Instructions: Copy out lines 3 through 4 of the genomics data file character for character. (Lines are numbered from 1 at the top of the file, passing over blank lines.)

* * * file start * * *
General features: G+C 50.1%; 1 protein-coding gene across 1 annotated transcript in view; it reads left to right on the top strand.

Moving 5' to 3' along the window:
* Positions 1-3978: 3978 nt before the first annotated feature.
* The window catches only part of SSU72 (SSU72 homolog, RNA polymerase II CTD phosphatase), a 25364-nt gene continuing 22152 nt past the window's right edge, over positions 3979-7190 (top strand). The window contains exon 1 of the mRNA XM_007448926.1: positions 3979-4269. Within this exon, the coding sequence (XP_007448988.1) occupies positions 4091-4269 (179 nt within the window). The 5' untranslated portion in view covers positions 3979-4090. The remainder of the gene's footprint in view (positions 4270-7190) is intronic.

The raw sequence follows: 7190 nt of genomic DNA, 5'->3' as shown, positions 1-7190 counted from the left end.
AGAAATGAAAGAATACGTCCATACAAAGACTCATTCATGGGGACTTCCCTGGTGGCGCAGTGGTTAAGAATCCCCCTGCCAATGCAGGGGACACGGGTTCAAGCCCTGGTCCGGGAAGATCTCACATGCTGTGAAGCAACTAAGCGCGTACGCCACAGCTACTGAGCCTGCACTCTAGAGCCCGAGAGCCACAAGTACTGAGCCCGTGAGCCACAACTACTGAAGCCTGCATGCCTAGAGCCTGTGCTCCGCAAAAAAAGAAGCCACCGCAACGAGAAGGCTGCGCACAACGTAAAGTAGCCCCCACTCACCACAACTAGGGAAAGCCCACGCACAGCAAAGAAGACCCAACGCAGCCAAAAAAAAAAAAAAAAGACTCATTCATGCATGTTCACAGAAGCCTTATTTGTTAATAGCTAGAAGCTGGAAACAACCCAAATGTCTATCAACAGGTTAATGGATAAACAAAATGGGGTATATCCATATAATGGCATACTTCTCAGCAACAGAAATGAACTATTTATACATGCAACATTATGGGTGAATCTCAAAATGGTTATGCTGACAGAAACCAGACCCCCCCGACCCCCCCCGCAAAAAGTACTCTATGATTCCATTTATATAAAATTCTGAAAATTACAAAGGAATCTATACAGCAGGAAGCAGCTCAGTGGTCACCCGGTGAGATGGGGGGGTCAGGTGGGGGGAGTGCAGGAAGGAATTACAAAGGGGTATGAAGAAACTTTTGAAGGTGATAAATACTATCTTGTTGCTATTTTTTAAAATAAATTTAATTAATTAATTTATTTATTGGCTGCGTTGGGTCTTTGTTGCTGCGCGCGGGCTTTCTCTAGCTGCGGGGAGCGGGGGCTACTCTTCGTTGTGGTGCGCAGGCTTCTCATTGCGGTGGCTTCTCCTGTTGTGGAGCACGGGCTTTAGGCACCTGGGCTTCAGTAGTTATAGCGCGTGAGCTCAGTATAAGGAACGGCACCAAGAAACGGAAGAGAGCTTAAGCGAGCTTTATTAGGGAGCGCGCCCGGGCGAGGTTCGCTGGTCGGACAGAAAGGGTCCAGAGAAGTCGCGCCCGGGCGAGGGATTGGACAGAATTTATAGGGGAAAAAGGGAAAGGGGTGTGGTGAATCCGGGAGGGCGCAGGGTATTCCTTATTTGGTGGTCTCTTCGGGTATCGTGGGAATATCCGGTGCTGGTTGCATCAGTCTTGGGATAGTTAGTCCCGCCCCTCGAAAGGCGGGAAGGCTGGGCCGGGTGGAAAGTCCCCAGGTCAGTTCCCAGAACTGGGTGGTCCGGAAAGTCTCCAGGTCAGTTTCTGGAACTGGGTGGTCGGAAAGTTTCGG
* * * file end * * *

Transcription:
* Positions 1-3978: 3978 nt before the first annotated feature.
* The window catches only part of SSU72 (SSU72 homolog, RNA polymerase II CTD phosphatase), a 25364-nt gene continuing 22152 nt past the window's right edge, over positions 3979-7190 (top strand). The window contains exon 1 of the mRNA XM_007448926.1: positions 3979-4269. Within this exon, the coding sequence (XP_007448988.1) occupies positions 4091-4269 (179 nt within the window). The 5' untranslated portion in view covers positions 3979-4090. The remainder of the gene's footprint in view (positions 4270-7190) is intronic.